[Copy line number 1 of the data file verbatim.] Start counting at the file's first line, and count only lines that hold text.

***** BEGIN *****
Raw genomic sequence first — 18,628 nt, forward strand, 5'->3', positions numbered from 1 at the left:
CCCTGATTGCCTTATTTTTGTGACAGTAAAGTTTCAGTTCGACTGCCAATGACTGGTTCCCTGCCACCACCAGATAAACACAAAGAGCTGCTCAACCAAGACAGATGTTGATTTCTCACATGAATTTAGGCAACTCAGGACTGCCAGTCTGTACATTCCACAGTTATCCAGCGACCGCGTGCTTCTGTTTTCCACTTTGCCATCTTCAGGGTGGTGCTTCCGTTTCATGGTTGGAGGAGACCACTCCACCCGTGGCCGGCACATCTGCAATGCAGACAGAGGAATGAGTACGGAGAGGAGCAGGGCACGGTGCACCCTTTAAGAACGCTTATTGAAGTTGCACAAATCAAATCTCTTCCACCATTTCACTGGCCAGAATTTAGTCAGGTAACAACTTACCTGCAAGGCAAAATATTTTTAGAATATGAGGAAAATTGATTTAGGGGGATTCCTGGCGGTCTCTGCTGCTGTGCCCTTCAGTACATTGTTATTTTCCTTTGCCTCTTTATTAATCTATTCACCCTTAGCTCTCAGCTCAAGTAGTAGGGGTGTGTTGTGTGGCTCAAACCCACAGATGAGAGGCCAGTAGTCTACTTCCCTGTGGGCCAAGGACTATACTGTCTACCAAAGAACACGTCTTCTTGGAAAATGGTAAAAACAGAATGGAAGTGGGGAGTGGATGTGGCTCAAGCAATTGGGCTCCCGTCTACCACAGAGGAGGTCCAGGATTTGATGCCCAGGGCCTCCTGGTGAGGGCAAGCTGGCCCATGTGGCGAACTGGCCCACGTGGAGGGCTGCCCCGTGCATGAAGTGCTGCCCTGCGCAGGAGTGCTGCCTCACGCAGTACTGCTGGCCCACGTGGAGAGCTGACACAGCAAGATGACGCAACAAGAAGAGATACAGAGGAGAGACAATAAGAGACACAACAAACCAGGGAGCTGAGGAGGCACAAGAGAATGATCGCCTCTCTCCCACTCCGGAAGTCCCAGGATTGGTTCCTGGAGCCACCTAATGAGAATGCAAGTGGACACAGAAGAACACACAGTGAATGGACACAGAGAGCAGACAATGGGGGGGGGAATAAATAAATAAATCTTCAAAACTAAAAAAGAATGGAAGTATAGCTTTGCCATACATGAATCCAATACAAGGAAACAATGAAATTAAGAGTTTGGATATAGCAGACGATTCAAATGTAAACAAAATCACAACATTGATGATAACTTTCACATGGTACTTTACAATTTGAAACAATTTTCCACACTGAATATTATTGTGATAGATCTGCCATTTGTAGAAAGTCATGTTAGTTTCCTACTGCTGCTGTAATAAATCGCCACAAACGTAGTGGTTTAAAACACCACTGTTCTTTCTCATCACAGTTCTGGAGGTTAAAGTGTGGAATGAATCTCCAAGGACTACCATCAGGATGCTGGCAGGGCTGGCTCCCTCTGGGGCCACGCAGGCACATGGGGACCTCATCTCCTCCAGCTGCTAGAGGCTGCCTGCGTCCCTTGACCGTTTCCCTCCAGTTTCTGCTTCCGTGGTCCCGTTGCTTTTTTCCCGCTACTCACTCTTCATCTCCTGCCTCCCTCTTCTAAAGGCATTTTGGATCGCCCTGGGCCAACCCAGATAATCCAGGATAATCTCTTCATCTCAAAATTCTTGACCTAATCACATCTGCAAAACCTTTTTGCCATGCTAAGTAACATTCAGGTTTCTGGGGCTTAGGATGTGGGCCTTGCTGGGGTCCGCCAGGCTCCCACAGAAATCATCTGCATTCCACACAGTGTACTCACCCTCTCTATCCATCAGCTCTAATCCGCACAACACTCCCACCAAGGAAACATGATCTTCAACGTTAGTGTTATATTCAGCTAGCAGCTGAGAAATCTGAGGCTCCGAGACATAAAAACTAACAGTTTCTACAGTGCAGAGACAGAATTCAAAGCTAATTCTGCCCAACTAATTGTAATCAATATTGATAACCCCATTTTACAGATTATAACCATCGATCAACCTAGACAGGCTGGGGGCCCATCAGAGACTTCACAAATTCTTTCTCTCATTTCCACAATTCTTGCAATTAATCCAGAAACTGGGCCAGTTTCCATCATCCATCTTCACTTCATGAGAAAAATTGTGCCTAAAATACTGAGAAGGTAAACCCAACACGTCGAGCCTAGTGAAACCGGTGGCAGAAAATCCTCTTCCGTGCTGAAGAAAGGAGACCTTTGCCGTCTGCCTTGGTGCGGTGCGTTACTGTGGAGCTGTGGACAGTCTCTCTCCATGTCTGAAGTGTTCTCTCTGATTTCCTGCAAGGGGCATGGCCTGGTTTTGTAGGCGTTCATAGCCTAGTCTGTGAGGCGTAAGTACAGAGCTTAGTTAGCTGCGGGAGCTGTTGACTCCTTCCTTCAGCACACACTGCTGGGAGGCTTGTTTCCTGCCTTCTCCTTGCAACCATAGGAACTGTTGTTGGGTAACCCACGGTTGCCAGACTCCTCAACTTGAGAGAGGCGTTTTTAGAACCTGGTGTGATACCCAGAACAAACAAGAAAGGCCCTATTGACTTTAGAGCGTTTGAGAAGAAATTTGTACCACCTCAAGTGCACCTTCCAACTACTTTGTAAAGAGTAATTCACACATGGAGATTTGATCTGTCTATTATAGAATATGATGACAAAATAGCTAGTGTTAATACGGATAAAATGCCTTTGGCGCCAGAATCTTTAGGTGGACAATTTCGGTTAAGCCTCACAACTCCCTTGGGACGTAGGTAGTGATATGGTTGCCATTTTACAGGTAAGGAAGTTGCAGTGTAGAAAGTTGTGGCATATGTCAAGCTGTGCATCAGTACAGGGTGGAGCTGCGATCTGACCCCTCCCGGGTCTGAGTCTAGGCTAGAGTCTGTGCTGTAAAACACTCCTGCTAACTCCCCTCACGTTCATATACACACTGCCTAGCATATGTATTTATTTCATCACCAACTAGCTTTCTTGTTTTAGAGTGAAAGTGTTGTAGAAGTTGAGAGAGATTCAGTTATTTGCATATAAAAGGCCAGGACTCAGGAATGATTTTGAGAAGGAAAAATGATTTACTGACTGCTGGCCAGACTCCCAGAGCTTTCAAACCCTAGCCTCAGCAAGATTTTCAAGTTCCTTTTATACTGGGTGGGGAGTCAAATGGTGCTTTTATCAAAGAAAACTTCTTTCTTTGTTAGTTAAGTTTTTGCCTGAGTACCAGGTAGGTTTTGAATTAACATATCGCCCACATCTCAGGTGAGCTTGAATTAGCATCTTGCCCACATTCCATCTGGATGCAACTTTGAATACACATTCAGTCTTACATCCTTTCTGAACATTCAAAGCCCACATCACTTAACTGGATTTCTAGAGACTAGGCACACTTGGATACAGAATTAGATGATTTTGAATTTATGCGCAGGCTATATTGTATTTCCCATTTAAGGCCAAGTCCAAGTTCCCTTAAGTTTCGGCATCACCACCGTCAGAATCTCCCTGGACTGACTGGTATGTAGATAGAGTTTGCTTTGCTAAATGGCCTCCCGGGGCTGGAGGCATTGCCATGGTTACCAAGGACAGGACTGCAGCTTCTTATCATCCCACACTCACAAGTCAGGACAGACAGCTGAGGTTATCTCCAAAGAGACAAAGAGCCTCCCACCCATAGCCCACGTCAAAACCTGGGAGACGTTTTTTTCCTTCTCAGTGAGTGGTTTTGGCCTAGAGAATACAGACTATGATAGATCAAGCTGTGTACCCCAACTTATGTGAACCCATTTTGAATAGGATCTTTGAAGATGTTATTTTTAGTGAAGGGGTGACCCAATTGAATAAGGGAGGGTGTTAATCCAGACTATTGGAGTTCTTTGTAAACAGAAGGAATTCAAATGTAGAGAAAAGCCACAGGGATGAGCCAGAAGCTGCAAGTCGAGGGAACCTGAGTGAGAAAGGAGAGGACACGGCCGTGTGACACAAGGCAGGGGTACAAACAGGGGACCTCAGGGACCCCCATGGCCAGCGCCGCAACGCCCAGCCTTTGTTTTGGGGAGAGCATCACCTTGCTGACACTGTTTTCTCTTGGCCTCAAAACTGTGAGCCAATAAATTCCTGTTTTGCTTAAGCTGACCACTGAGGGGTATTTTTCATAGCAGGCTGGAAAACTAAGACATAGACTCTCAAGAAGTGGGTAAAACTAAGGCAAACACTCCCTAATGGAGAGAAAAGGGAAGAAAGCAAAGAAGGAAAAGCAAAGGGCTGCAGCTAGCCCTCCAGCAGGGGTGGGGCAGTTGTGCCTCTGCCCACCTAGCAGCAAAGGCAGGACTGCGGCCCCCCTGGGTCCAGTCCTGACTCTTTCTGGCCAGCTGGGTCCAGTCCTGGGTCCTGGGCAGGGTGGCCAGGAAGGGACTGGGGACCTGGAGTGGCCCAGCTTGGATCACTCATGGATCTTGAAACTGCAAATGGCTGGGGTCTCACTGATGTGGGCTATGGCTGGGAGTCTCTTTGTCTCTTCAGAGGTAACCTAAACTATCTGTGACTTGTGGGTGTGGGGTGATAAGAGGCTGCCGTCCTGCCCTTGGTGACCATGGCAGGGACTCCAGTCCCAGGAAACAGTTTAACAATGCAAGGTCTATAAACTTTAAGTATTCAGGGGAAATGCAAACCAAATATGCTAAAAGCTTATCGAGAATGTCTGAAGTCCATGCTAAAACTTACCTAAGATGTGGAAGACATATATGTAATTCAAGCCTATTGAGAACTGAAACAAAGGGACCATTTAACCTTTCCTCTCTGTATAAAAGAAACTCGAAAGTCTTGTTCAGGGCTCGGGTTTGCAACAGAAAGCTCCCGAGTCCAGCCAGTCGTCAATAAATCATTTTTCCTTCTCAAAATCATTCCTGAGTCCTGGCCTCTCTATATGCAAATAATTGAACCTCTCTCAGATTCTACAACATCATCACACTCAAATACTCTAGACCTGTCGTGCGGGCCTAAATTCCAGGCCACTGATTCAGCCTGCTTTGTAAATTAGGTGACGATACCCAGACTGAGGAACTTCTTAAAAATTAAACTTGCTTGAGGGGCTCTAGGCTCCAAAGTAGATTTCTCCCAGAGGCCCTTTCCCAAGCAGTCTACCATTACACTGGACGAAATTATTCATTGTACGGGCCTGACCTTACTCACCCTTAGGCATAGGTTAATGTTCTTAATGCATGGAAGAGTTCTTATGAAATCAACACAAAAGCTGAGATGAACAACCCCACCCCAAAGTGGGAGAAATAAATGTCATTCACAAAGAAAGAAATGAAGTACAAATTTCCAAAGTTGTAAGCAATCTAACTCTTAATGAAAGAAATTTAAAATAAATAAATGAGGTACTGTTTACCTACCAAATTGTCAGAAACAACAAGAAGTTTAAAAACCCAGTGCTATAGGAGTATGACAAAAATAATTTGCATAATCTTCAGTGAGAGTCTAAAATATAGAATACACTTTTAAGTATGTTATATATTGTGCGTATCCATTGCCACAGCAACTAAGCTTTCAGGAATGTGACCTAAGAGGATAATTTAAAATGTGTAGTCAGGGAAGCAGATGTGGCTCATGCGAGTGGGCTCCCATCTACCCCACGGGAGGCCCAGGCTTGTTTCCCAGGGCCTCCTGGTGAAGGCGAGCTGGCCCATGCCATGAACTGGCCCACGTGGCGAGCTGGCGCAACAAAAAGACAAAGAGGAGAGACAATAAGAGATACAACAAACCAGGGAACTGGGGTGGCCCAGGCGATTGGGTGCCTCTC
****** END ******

Raw genomic sequence first — 18,628 nt, forward strand, 5'->3', positions numbered from 1 at the left: